The cloud has gone from being somewhat of a novelty to an essential part of doing business today. As of 2017, almost 80 percent of companies are running some form of workload in either a public or private cloud. It’s unlikely that this trend of growth will abate anytime soon, and the decline in data center development supports this assessment.
Currently, data centers make up 62 percent of IT spending according to research firm IDC, while public and private cloud spending combined accounts for the other 38 percent of the market. By 2020, however, cloud spending is expected to rival data center spending — meaning the cloud is becoming more popular while data centers are declining in popularity.
It’s relatively easy to discern that the cloud is going to continue gaining momentum. Making predictions about what’s on the horizon is a bit more complicated, but by looking at current trends, we can determine certain characteristics that will prove critical to the cloud industry in 2018.
1. Bringing Cloud Services On-Premises
In 2018, serverless computing is expected to transition from the public cloud to on-premise IT infrastructure. Microsoft and Red Hat are among the companies working to create this serverless functionality in both hybrid and on-premises environments.
Along with serverless functionalities, machine learning is also expected to move into the private and hybrid cloud space in 2018. Public cloud providers are already building out artificial intelligence and machine learning platforms, but private and hybrid cloud vendors will likely be discussing bringing those capabilities to the private and hybrid environments as well.
2. Hybrid Approaches Dominate
Instead of choosing between public and private clouds or on-premises solutions, more organizations will go the hybrid route. Multi-cloud solutions allow enterprises to have different workloads in different clouds with the ability to manage them separately. The biggest advantage of hybrid clouds is the flexibility, allowing organizations to easily scale and improve efficiency.
Partnerships between companies such as Google and Cisco or VMware and AWS are already making truly hybrid clouds possible, and 2018 will see these combinations put to innovative uses.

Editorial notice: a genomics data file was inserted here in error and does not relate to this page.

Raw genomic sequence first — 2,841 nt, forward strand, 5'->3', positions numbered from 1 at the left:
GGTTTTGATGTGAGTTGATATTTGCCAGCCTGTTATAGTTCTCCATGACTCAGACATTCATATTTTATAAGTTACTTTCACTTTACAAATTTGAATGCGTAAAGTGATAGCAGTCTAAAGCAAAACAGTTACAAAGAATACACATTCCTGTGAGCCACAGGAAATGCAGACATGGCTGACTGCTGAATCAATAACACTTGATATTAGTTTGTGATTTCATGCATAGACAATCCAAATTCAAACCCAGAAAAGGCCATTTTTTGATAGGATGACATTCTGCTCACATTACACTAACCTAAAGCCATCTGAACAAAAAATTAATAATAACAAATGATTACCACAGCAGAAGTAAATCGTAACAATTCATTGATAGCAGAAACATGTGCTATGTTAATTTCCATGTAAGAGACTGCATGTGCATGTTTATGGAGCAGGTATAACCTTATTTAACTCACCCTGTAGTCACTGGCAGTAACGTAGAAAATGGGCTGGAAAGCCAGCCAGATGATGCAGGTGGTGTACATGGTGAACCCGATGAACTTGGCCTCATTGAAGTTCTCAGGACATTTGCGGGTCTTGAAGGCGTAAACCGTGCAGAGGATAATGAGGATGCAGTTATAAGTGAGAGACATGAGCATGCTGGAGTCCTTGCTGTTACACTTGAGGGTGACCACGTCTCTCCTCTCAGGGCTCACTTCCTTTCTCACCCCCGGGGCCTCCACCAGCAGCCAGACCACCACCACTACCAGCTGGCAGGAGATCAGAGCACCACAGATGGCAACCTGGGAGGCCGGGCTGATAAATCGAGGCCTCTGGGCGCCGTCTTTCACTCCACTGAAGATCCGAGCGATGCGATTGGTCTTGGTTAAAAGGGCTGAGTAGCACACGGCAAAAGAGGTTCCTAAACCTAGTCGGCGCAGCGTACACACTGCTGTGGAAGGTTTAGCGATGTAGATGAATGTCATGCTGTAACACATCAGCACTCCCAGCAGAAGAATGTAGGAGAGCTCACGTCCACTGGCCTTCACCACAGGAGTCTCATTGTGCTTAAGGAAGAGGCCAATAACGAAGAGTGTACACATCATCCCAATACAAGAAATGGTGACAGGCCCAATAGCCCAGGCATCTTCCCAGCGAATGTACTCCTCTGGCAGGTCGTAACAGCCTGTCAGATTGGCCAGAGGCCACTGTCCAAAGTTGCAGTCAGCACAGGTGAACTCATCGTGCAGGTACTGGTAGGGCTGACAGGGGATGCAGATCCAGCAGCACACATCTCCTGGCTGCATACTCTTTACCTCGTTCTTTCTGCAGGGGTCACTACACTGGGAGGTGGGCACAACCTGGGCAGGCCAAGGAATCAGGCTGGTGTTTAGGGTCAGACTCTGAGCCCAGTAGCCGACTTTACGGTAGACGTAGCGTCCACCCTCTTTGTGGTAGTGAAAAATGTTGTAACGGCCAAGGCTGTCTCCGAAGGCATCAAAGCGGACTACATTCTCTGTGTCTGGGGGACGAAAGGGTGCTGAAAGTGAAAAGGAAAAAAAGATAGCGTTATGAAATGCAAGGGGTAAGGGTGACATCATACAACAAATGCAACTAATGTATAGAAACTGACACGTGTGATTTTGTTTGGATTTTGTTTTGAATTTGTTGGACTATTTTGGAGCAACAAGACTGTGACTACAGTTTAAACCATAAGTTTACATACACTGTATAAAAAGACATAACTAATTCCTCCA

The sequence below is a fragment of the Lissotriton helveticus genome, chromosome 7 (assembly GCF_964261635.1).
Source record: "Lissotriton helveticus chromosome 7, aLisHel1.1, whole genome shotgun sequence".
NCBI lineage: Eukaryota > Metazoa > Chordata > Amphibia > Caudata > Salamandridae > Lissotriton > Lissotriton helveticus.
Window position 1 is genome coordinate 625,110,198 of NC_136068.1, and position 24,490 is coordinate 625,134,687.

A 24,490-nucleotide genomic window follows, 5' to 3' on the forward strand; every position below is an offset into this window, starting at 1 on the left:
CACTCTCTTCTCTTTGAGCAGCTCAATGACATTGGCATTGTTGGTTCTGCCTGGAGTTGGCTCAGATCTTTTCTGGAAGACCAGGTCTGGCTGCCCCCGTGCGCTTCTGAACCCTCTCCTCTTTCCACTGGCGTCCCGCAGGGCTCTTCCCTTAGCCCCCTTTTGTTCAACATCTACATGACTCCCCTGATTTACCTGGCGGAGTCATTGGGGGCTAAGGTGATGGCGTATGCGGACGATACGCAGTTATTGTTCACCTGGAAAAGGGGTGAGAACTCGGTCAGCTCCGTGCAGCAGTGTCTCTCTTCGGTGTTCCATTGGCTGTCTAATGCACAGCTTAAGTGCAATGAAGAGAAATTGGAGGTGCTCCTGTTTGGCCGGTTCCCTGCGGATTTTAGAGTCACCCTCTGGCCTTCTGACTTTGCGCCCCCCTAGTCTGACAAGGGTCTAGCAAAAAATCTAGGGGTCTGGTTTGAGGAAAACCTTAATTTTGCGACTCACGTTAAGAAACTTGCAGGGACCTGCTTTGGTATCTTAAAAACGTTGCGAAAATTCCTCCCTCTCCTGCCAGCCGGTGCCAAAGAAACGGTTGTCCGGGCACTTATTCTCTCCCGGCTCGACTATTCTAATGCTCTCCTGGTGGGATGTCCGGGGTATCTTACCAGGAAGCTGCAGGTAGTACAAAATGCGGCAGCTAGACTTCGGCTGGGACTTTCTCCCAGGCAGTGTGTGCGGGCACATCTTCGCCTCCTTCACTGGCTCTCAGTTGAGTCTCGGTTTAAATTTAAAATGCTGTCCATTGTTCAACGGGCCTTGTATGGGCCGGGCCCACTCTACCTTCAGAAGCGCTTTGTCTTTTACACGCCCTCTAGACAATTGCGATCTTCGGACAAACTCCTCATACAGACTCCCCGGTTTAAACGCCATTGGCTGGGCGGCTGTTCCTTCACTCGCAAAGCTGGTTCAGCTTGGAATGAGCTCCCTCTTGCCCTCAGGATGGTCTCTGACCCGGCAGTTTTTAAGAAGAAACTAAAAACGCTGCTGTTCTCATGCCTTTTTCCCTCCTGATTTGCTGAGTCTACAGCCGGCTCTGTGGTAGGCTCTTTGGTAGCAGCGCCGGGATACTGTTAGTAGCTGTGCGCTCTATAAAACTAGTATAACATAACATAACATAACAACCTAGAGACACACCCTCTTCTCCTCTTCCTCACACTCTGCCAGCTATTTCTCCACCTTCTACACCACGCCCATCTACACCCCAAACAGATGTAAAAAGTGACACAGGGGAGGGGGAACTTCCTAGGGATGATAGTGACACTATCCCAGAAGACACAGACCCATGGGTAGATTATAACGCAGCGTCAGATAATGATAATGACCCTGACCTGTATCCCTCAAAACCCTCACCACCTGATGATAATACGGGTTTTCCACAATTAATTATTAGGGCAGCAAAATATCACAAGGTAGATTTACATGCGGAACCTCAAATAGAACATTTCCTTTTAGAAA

3. Connection Services Expand
Because of the increasing popularity of the hybrid approach to the cloud, the market for optimizing the necessary network connections will continue to expand. Companies such as Digital Realty, QTS, and Equinix offer co-location and managed services with connections to the public cloud, and as we move into 2018 and hybrid cloud computing becomes the norm, optimizing and managing these types of connections will be more important than ever.
4. Containers Facilitate the Hybrid Trend
Application developers want to be able to innovate quickly, and using both public and private clouds facilitates that. To manage that hybrid environment, use containers to make sure those applications are able to run in different infrastructure environments. PaaS tools such as Terraforms, Docker, Artifactory, and Jenkins will also make using multiple infrastructures more convenient for developers and allow them to get products to market as quickly as possible.
5. Regulations Will Take a Toll
The EU approved the General Data Protection Regulation (GDPR) in April 2016, but it won’t become enforceable until May 25, 2018. In spite of the advance notice given to SaaS providers, many will likely be found noncompliant and face substantial fines.
The cloud industry in 2018 will continue to evolve, and companies that look ahead are the ones that will stay ahead of the competition. Between machine learning, new legal regulations, and hybrid clouds increasing in popularity, it’s more important than ever that organizations keep up with new trends and make the most of what cloud computing has to offer.